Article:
“That’s about 50 cents,” I say to Nyla, “Enough for about half a kilogram of rice or 6 bananas.”
I watch Khadija adjust her skirt again as she goes on. Her left middle finger can’t bend due to the ligaments being severed during an attempt on her life. She’d caught the machete blade in her hand. She doesn’t strike me as someone who is easily caught off guard.
She goes on, “The man said, ‘Why should we leave food when there is food there at the old man’s. I will steal as far as I can walk and that is as far as I can walk.’
“We didn’t know what to do, so we went to town to buy food and brought it back. I tell you, they were down on the ground eating. Rogeb had to shove food in the man’s mouth and help him because he was too weak to chew. And then, there were people coming to their gate saying, ‘let us eat with them!’ It was crazy.”
She paused for about a minute before going on.
“Sometimes to the local people, they think our community project manages everything: AIDS, turmoil, food. It’s not so good. We cannot manage it all. How do you choose who gets food? I’ve seen a baby sucking a dead woman. How do you choose? …but at least it’s not as bad as 1984. God should not let us see that again. That wasn’t drought. That was death. People couldn’t even fight. They just sat and glared at each other. They boiled hides to eat. You could not find a rat anywhere.”
Without warning Khadija’s cell phone rings, erupting her ringtone into the room. It’s playing the Elton John song, Sacrifice.
It’s a human sign… when things go wrong… when the scent of her lin-
Khadija silences her phone and looks at her caller ID. It’s Esha, the woman managing the health clinic. She was also at the home today. Khadija discards the call.
“She’s been calling me all night,” she says, “asking me what to think. What to do with herself now that she’s home. She’s saying, ‘you’ve been here long. You know.’ But surely, who am I? Why do I know? I can’t tell anyone what to think. I just tell her, ‘You do something positive. You sit with your children and appreciate them. You create something. You make something good with what you have. What else can you do? I’m not God.”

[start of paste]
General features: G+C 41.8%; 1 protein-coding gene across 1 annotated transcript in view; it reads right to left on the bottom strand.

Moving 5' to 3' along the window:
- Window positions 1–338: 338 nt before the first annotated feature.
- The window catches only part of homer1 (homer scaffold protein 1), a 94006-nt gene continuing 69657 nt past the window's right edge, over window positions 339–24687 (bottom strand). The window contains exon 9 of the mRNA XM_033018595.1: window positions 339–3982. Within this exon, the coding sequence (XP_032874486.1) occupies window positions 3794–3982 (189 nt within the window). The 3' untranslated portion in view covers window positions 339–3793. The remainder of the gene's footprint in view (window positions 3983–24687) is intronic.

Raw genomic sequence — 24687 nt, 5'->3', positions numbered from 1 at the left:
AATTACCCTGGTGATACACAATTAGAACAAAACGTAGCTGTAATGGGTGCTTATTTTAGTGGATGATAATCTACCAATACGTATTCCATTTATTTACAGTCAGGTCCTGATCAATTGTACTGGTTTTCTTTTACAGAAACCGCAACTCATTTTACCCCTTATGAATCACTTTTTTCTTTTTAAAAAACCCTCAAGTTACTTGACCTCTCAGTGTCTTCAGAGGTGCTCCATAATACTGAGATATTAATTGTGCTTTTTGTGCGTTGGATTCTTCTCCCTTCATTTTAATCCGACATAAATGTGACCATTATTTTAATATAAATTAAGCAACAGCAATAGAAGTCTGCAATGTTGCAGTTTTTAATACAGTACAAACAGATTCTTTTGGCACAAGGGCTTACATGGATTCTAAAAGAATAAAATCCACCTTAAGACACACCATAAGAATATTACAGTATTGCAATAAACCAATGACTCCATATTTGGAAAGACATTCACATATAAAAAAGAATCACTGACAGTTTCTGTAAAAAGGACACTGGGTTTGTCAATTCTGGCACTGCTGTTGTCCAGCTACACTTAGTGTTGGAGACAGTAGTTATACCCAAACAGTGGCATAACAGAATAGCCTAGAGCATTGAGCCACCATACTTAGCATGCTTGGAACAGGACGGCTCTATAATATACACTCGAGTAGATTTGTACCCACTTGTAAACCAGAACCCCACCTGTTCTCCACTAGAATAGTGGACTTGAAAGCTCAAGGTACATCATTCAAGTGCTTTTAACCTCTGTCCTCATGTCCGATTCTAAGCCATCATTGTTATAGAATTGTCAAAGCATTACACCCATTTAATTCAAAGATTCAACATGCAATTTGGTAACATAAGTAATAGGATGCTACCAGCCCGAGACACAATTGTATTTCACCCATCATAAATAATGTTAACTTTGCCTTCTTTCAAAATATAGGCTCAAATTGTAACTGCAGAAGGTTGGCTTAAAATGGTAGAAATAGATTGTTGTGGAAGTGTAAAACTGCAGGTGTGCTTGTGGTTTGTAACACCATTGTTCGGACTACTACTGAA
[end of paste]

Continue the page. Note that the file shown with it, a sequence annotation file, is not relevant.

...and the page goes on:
Two weeks later, I’m in a cab with a driver named Abdi. He’s about my age and has family who were relocated from Somali refugee camps to England and the United States. He tells me about how he had lived in the UK for a year posing as his sister’s husband, but was found out and sent back. He’s now been in Isiolo for three months.
“London wasn’t so good. It’s was too cold. I’d find my death there,” he says.
We pull onto the main road. Bikes and hawkers pulling carts of water dart out of our way. Up the road a beaten up semi-truck pulls out of a gas station. Under its flapping brown tarp are a few hundred 50kg bags of soy and wheat powder. On each bag is the red and blue USAID food relief emblem. It reads: From the American People.
“Where are they going?” I ask.
“They are headed north to Wajir. Some 200 kilometers. It’s very far. The drought there is so bad,” Abdi responds.
He jerks the cab off the road to let 2 eight-wheeled military vehicles pass. Their engines seem to be the only real noise in town today. It’s hot and everyone is moving a bit slower than usual. Dust billows across vegetable stands and into the cars windows. Not a single bit of shade has been left unoccupied. The cab hops back on the road.
“It’s quiet here today,” I say watching a herd of goats pass by.
“Yes,” he says, “it’s very hot and the town is quiet. We’re all starving and no one wants to talk about it.”
To read more of my stories from our projects, check out my personal blog at: